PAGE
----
Intel’s CEO says Moore’s Law is slowing to a three-year cadence, but it’s not dead yet

Intel CEO Pat Gelsinger has acknowledged the deceleration of Moore’s Law, noting that transistors now double in approximately three years, a departure from the traditional two-year cadence outlined by the law. Speaking at Manufacturing@MIT, Gelsinger addressed the industry’s challenge in maintaining the pace set by Moore’s Law since its inception in 1970, where it was posited that transistor counts on chips would double every two years.

While acknowledging the apparent slowing down of Moore’s Law, Gelsinger remains optimistic, emphasizing that the iconic principle is “alive and well.” Since assuming the role of CEO in 2021, he has been a staunch advocate of Intel surpassing Moore’s Law, even introducing the concept of “Super Moore’s Law” or “Moore’s Law 2.0.” This strategy involves leveraging 2.5D and 3D chip packaging technologies, such as Foveros, to enhance transistor counts.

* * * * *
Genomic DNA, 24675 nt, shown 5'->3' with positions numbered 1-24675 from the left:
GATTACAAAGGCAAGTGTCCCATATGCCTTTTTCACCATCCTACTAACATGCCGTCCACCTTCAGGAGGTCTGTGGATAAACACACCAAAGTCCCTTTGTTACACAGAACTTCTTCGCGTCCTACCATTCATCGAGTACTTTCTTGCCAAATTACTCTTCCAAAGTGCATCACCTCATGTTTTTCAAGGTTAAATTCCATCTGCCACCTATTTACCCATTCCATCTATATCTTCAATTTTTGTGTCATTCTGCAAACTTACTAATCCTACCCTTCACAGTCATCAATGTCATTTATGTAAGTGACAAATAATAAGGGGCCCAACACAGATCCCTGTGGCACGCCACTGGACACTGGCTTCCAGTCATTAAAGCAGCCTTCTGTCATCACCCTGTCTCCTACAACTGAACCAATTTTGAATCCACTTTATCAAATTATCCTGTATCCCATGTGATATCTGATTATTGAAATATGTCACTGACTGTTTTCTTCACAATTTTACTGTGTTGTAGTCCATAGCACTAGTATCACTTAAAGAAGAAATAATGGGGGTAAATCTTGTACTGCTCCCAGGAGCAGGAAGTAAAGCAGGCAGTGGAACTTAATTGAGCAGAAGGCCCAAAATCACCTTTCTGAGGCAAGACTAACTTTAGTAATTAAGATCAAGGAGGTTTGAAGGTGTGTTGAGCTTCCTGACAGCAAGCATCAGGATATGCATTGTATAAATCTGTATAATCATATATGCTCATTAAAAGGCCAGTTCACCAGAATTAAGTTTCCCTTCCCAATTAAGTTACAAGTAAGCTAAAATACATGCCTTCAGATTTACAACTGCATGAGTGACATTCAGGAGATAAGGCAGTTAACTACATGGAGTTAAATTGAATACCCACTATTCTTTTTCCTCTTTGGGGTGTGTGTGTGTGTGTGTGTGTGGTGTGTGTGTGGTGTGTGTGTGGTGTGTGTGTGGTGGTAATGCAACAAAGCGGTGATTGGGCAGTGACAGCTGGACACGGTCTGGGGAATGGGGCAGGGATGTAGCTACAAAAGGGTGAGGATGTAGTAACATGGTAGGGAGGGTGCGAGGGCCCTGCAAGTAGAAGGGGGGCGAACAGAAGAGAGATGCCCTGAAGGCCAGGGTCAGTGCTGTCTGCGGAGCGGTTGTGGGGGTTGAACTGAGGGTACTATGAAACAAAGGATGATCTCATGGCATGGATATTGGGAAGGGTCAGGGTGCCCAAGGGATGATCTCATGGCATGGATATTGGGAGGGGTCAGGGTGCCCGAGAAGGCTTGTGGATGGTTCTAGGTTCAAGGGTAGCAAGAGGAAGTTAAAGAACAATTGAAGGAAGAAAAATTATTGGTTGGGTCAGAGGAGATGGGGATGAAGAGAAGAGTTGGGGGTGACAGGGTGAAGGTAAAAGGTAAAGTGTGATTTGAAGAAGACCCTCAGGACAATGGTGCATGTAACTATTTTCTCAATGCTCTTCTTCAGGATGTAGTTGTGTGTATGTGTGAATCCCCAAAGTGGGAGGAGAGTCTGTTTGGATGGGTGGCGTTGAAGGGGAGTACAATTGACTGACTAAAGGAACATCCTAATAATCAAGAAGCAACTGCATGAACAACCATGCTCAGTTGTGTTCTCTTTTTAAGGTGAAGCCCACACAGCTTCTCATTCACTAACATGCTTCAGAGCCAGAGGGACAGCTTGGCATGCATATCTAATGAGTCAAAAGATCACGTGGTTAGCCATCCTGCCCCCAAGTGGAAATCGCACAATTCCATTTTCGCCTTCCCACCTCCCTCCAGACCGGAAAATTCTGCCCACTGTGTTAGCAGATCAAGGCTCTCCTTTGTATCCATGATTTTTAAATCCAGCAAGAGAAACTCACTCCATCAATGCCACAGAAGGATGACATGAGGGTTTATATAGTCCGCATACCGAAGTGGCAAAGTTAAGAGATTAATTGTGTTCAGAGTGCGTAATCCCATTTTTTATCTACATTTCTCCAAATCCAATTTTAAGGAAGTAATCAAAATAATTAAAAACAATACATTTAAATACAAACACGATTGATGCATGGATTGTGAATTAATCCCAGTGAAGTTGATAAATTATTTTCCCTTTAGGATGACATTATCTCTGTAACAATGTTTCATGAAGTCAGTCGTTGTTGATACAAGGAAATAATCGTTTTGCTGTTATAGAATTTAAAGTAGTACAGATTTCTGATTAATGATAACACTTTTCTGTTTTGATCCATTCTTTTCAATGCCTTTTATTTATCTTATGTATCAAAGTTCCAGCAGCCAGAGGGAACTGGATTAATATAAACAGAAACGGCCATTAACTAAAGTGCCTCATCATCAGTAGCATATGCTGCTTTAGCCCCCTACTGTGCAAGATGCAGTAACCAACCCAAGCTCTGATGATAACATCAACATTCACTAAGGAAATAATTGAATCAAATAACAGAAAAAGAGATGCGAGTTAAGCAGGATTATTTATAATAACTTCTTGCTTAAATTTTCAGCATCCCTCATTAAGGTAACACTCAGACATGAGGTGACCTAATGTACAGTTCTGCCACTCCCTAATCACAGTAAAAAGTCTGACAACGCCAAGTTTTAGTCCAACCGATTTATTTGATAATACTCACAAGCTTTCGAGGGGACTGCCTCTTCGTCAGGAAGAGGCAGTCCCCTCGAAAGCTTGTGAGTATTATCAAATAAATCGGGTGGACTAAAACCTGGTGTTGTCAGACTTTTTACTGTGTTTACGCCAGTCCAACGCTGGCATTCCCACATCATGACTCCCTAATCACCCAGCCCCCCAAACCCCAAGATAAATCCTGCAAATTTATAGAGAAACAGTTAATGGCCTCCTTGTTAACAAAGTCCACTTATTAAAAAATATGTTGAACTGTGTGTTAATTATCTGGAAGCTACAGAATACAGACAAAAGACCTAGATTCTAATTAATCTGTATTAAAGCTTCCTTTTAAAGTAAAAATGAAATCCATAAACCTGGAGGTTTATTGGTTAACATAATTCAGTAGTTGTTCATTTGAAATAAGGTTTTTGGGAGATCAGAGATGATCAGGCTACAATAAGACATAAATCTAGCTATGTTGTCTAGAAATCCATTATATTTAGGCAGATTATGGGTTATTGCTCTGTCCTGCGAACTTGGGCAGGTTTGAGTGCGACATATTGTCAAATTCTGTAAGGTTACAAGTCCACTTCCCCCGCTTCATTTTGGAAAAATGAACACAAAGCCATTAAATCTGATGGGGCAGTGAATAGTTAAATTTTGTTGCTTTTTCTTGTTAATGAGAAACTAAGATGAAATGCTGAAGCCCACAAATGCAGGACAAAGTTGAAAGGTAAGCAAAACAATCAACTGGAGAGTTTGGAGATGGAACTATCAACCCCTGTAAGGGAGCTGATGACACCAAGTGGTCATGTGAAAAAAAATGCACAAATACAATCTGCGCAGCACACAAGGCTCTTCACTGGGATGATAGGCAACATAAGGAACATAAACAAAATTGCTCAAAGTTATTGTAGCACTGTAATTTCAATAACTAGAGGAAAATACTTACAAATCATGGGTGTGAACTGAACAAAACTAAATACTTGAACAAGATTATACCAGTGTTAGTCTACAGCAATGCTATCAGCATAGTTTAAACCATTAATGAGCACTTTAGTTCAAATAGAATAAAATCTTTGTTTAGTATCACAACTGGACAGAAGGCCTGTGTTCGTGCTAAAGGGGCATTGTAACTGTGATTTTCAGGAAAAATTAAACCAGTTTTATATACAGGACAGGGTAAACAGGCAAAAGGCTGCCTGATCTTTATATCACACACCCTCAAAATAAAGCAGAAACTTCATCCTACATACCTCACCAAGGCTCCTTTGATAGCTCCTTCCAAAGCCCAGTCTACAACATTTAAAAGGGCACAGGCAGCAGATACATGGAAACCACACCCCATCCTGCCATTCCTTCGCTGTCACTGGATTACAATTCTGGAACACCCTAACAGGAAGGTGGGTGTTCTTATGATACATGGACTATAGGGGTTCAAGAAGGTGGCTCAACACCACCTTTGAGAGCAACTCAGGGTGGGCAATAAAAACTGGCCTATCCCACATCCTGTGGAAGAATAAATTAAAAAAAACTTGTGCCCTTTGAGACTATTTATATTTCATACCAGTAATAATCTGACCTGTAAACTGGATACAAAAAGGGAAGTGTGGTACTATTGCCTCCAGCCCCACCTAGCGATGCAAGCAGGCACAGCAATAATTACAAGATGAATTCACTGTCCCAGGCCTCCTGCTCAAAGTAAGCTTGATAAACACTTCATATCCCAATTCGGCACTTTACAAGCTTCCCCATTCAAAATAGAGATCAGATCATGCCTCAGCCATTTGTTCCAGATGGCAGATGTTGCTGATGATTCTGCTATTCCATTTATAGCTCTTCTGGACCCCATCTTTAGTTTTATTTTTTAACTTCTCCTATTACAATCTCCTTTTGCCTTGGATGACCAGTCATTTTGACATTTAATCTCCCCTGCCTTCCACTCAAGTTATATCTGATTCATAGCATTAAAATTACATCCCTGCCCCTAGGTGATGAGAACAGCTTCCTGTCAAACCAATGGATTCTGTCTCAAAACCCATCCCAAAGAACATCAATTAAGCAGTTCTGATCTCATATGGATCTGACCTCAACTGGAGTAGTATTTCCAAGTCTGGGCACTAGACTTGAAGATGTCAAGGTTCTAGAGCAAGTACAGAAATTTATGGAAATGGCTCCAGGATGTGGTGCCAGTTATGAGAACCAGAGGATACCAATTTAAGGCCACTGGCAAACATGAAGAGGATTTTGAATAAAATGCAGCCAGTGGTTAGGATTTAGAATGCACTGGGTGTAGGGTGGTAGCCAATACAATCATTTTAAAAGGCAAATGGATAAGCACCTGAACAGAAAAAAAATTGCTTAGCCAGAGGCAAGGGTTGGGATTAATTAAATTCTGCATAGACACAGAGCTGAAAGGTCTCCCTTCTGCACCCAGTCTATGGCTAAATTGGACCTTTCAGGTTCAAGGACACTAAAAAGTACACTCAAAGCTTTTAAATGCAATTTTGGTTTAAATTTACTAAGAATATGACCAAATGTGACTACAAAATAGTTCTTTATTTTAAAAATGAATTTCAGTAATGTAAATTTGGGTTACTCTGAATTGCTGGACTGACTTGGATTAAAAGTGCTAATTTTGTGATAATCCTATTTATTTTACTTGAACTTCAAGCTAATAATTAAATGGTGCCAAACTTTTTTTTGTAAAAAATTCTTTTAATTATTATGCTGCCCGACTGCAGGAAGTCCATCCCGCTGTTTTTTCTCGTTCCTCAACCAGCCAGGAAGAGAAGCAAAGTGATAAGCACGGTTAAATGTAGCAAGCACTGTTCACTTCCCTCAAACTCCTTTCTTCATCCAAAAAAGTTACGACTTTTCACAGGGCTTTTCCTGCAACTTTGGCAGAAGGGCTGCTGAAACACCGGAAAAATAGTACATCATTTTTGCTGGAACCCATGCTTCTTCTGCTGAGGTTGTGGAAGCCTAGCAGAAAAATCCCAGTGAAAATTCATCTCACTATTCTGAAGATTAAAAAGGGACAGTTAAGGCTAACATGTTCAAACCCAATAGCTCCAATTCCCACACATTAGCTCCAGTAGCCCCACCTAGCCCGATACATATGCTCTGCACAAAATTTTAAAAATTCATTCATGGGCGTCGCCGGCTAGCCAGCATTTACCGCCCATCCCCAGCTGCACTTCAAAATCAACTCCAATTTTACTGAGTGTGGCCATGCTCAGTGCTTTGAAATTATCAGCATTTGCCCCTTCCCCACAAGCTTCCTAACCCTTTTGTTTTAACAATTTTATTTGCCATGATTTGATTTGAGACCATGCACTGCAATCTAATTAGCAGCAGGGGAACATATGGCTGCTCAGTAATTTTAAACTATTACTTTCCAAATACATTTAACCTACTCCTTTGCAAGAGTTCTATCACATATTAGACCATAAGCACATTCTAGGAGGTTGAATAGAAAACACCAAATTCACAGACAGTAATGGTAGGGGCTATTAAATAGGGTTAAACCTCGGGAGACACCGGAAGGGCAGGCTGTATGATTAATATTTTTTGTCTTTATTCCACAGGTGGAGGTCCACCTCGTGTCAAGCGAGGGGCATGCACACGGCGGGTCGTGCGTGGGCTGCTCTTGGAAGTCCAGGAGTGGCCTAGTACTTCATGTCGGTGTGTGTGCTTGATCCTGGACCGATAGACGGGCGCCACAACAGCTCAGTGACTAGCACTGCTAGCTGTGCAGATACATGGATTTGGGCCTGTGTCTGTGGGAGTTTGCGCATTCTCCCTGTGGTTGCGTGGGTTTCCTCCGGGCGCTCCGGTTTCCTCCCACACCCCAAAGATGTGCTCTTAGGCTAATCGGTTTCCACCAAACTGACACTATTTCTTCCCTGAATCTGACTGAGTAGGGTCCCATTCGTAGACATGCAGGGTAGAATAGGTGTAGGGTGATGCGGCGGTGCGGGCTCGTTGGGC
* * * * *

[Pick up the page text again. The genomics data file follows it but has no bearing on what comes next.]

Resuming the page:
During his MIT talk, Gelsinger addressed concerns about the potential demise of Moore’s Law, stating, “I think we’ve been declaring the death of Moore’s Law for about three to four decades.” Despite acknowledging a slowing trend, he clarified that the context of his statement primarily referred to the challenges in process technology, where newer nodes have shown weaker density improvements and longer development times, notably in Intel’s Intel 7 and Intel 4 nodes.

To support his optimistic outlook, Gelsinger outlined key elements that could facilitate the creation of a 1-trillion transistor chip by 2030. These include new RibbonFET transistors, PowerVIA power delivery, advancements in process nodes, and 3D chip stacking. Gelsinger concluded by addressing critics, stating, “For all of the critics that declare we’re dead… until the periodic table is exhausted, we ain’t finished.”

However, he candidly acknowledged that the economic aspect of Moore’s Law is facing challenges, noting a shift in the cost dynamics of fabrication facilities. Gelsinger highlighted the increase in costs from $10 billion to $20 billion over the past seven to eight years, indicating a transformation in the economic landscape of semiconductor manufacturing.

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